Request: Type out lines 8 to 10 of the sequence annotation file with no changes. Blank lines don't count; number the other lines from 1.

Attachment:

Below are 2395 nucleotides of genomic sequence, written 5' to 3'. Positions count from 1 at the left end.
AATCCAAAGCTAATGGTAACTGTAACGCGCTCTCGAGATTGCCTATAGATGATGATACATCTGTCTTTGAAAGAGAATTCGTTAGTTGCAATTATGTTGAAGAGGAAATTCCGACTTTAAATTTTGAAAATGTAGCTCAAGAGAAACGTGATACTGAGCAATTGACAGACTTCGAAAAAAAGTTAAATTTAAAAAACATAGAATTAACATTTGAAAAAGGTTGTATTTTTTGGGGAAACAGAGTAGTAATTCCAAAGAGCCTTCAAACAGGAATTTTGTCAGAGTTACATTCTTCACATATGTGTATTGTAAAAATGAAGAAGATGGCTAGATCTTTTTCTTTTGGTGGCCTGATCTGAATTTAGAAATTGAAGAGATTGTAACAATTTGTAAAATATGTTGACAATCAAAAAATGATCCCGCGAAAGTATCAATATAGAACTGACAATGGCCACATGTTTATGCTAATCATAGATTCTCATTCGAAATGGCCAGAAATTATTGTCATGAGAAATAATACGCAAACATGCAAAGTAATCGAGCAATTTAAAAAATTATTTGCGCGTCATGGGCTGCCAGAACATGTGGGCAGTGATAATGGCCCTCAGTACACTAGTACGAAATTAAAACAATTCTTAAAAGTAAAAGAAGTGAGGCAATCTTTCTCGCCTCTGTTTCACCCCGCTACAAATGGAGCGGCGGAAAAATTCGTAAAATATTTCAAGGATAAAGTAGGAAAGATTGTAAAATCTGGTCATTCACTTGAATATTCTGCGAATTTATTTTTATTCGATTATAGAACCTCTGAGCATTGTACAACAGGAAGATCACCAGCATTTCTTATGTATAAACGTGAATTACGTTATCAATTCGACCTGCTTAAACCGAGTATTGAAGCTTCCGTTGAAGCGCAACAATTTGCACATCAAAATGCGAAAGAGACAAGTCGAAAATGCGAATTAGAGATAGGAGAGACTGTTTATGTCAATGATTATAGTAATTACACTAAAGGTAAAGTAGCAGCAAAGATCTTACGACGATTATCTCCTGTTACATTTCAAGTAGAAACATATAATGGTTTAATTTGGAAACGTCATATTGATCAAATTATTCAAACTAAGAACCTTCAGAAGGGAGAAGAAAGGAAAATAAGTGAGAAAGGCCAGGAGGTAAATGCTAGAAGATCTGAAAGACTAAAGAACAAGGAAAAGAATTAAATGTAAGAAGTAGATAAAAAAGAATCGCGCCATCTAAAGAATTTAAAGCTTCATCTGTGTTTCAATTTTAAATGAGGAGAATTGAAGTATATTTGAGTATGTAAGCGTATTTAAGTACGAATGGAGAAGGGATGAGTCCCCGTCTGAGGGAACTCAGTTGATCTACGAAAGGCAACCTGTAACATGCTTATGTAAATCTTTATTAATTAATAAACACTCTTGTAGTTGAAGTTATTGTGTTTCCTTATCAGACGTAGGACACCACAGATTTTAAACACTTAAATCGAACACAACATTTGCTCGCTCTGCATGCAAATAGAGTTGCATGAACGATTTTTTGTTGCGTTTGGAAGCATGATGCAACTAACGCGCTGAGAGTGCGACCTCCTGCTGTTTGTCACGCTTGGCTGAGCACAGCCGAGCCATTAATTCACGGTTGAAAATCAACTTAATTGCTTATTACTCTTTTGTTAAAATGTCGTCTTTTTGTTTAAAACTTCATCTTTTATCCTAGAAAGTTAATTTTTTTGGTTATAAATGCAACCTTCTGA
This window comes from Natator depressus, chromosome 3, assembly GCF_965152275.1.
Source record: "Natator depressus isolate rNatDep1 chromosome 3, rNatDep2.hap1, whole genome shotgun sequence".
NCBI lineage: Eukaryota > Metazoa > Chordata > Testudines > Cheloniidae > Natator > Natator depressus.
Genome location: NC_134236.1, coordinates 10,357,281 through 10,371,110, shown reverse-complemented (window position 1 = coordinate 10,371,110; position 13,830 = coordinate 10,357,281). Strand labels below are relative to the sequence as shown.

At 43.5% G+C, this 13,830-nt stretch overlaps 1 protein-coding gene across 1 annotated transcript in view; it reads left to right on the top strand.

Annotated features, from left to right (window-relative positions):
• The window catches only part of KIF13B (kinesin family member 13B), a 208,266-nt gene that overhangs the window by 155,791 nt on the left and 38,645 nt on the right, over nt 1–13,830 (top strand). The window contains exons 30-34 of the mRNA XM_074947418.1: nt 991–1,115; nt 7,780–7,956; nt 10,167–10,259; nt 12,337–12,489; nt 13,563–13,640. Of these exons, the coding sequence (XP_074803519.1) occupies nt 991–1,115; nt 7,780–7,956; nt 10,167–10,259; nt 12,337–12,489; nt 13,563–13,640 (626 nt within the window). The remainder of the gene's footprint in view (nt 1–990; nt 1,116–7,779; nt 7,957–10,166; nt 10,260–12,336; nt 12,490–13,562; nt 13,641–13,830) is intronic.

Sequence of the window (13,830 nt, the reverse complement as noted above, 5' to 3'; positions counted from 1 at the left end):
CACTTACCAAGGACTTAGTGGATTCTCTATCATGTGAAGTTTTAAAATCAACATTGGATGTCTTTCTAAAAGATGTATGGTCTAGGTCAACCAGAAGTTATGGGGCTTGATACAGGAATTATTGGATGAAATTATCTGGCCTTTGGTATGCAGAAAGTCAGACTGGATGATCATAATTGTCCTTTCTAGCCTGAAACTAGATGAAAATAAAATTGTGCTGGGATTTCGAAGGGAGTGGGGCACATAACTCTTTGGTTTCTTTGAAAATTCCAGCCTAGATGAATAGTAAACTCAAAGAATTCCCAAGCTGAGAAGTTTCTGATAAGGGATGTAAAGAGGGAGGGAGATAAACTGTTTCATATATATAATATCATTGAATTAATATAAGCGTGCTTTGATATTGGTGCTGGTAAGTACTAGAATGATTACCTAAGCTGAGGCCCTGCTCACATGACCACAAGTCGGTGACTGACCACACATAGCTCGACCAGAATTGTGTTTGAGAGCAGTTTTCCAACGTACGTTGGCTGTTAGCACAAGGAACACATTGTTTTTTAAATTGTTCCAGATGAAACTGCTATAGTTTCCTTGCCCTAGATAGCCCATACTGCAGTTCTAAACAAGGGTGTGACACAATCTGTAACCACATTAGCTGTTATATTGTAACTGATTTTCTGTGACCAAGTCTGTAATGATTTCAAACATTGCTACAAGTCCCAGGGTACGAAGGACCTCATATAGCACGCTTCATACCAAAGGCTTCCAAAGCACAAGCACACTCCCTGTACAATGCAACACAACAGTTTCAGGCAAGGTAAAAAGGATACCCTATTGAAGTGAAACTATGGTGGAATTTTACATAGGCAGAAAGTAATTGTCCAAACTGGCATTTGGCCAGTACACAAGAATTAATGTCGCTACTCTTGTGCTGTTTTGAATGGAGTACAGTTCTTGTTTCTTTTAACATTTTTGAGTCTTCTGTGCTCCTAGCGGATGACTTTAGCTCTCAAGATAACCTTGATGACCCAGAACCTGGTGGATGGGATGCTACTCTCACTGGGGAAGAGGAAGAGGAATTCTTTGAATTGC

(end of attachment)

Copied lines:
Annotated features, from left to right (window-relative positions):
• The window catches only part of KIF13B (kinesin family member 13B), a 208,266-nt gene that overhangs the window by 155,791 nt on the left and 38,645 nt on the right, over nt 1–13,830 (top strand). The window contains exons 30-34 of the mRNA XM_074947418.1: nt 991–1,115; nt 7,780–7,956; nt 10,167–10,259; nt 12,337–12,489; nt 13,563–13,640. Of these exons, the coding sequence (XP_074803519.1) occupies nt 991–1,115; nt 7,780–7,956; nt 10,167–10,259; nt 12,337–12,489; nt 13,563–13,640 (626 nt within the window). The remainder of the gene's footprint in view (nt 1–990; nt 1,116–7,779; nt 7,957–10,166; nt 10,260–12,336; nt 12,490–13,562; nt 13,641–13,830) is intronic.

Sequence of the window (13,830 nt, the reverse complement as noted above, 5' to 3'; positions counted from 1 at the left end):